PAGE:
The cysts may remain asymptomatic for a long time. As they enlarge, patients complain of cough, expectoration of membranes, hemoptysis, and thoracic pain in cases of pulmonary cysts. Patients with liver hydatids may present with abdominal pain, and a palpable mass in the right hypochondrium and epigastrium. Occasionally patients may have sputum stained with bile in the case of liver cysts rupturing into the lungs, or jaundice hydatidenteria or hydatidemesis if they rupture into the bile ducts. The surgical goals are total eradication of parasite, prevention of cyst rupturing at operative field, and care of the residual cavity (3).

In case of multiple localization, hepatic cyst is usually treated first, the lung cyst few weeks later. Some locations (right hepatic lobe cysts and cysts of the right lower lung lobe) favourite a single intervention by frenothoracotomy. Above all, surgery should start from the symptomatic location, or from the more massive, or one in which any lesion can be more dangerous or life-threatening (4).

Otherwise, combined resection for bilateral pulmonary and hepatic hydatid cysts is superior to three-stage approach as it decreases morbidity, mortality and the stay in the hospital (5). Cetin and colleagues reported removal of bilateral hydatid cysts of the lungs through midsternotomy. However, simultaneous removal of bilateral lung and hepatic hydatid cysts has only been referred as a single case reported by Jacob and coworkers. One-stage procedure through a thoracoabdominal incision or a thoracic or transpleural approach is preferable if the patient is a good surgical risk (6). Most authors advocate conservation of lung parenchyma, reserving resections for ruptured cysts that have caused destruction or infection of the adjacent tissue (7). Various surgical procedures have been described in the literature, namely, excision of entire cyst by enucleation (Barrett’s technique), wedge resection, segmentectomy, lobectomy, and needle aspiration of the cyst in situ. Enucleation of lung hydatid cyst was first described by C.V. Armand Ugon in Uruguay in 1947 under the name of “hydatic delivery”. Barrett and Thomas described a similar technique in 1952 (enucleation of the cyst followed by obliteration of the residual cavity with purse-string sutures) (7). Cysts larger than 10 cm in diameter can be better managed by needle aspiration followed by enucleation to prevent tracheobronchial flooding with hydatid fluid. Before opening the cyst, the lung and especially the cyst-containing lobe should be freed from any adhesions to the chest wall. Spillage of the cyst contents into the thoracic cavity after needle aspiration is common (3).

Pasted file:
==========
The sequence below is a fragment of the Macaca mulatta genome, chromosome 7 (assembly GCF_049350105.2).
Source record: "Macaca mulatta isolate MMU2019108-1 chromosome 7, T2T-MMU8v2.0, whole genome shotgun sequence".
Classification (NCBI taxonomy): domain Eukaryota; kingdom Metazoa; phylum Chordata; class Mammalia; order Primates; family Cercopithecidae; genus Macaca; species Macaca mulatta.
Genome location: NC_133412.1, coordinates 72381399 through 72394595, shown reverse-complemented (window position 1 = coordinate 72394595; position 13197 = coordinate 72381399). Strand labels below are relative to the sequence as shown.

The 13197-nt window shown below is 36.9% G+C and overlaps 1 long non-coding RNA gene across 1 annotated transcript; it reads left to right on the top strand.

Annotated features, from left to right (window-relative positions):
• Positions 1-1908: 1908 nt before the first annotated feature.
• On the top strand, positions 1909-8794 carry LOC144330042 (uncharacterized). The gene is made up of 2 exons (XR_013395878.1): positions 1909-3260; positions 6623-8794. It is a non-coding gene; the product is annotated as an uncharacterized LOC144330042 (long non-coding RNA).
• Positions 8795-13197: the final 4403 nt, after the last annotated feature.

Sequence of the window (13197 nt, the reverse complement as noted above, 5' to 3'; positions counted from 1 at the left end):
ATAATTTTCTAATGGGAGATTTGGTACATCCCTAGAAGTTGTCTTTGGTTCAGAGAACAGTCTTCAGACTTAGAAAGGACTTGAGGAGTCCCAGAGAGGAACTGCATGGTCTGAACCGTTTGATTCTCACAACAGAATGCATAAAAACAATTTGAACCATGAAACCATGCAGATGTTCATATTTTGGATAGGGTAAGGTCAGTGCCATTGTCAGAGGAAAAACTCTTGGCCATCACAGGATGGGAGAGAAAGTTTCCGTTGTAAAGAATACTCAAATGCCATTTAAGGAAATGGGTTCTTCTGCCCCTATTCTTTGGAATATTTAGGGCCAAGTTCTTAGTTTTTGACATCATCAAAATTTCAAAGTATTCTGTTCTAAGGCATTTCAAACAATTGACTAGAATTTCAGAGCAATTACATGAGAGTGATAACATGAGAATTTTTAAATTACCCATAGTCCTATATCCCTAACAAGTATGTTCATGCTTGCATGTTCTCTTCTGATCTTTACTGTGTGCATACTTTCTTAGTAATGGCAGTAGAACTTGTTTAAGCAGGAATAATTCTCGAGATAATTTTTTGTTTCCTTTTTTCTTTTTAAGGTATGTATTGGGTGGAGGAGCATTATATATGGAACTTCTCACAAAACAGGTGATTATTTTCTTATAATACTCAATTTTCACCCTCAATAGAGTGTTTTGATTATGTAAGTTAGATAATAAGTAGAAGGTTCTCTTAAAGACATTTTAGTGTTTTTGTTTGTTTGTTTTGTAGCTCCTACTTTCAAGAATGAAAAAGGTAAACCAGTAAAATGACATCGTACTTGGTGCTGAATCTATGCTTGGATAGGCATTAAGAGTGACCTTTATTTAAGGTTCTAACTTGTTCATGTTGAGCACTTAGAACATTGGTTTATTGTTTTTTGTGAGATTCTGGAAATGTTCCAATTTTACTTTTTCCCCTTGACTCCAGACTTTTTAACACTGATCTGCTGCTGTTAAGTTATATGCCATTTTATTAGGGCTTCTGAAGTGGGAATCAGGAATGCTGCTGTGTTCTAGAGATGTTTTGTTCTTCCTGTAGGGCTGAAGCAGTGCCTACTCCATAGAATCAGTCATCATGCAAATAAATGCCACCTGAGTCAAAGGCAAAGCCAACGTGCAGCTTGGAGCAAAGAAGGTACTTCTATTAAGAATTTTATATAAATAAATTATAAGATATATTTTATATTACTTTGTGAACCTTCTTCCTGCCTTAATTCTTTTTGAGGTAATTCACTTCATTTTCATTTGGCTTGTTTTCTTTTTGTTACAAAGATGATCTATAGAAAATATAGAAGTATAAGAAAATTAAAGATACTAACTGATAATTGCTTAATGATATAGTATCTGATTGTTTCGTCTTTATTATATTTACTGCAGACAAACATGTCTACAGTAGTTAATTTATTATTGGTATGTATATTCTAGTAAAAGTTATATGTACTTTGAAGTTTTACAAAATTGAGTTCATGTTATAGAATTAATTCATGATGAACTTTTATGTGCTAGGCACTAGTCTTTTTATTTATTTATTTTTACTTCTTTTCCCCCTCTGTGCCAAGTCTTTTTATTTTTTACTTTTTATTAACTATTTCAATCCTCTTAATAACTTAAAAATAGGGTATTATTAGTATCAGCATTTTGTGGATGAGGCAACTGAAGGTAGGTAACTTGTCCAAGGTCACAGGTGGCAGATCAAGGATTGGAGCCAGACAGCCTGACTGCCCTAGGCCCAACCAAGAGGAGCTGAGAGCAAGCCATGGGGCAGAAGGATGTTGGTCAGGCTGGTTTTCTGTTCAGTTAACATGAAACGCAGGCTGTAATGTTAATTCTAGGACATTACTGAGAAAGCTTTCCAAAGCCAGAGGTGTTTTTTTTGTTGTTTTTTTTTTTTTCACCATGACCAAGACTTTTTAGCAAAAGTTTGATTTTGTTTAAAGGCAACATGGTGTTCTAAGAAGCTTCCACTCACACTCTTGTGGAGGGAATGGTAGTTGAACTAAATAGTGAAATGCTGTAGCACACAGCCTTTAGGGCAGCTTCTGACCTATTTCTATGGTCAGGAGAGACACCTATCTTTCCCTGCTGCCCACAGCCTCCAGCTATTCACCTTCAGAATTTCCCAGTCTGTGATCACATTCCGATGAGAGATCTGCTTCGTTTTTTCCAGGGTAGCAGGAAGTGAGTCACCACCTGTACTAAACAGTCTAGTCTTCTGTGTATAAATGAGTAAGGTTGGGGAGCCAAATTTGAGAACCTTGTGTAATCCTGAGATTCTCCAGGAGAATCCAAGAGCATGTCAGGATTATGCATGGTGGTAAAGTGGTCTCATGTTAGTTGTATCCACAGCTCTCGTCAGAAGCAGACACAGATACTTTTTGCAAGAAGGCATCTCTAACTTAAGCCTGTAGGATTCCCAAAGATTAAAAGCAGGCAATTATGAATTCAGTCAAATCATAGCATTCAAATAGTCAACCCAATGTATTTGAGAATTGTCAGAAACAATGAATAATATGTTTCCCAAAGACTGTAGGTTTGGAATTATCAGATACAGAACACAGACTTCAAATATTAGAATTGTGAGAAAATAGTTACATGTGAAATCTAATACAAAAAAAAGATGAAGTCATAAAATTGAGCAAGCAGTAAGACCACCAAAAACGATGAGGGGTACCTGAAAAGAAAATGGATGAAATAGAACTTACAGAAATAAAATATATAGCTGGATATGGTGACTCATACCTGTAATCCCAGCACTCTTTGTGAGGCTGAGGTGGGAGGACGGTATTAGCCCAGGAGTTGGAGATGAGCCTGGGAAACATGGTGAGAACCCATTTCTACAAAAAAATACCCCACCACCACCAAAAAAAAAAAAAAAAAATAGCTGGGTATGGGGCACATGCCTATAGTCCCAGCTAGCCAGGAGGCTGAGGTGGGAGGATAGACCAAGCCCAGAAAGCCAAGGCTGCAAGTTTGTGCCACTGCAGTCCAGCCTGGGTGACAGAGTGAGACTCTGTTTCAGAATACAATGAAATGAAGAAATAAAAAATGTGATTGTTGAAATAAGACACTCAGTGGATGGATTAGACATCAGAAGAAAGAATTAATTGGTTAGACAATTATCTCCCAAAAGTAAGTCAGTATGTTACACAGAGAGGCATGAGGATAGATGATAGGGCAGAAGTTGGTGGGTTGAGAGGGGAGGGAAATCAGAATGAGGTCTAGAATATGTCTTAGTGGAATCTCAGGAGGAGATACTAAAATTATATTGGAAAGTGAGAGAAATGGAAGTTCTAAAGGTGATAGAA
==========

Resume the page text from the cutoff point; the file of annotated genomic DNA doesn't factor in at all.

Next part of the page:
In 1948, Perez-Fontana introduced cystopericystectomy for management of lung hydatid cysts followed by obliteration of the remaining cavity to achieve complete eradication of the parasite; the cyst is fully extracted and subtotal removal of the adventitia follows. However, this procedure carries the risk of hemorrhage and air leak during dissection of the pericystic space (3).

The hydatid cyst in the liver can be excised by using the natural plane of cleavage that exists between the germinating layer and adventia. Primary closure of the residual cavity with drainage was accomplished by us without any complications (2).

Chemotherapy alone is not reliable in controlling this disease: even if the parasite in the lung and liver dies, the membranes retained are the source of recurrent infections or bacterial superinfection, with also the high risk of damage or partial rupture of the germinal layer of the lung hydatid cysts between 3rd and 14th days of the treatment (8). We routinely prescribe mebendazole starting 4 weeks before surgery and continuing postoperatively for about 6 to 8 weeks (20-40 mg/kg each day), monitoring red blood cells count and hepatic function.

 

 

Conclusions

 

This case report highlights the necessity of maintaining a high level of vigilance because hydatid disease is still an existent public health problem of worldwide significance that may remain asymptomatic and undiagnosed for a long period.

We are of the view that surgical treatment of the lung cyst should be preferred firstly in cases of lung hydatid cyst disease with the involvement of multiple organs because rupture of cyst should be considered as inevitable during the medical therapy and the patient should be hospitalized.

The choice of which cyst (liver or lung or combined) must be assessed on the basis of symptoms, spillage or rupture risk and performance status of the patient.

 

 

Acknowledgements

 

Written consent for publication data and images was obtained from the patient during the compilation of informed consent for surgery.

 

Declaration of no conflict of interest

 

The Authors declare that they have no competing interests

 

Authors contribution

 

GG and CLN are the major contributors in writing the manuscript; MG, CS, GG, CLN and AS performed surgical interventions; GG, FLV, FC and EC performed photos and graphical integration of histological specimen and examination; GG, CLN and FC performed literature review and final revision of the manuscript. All Authors read and approved the final manuscript.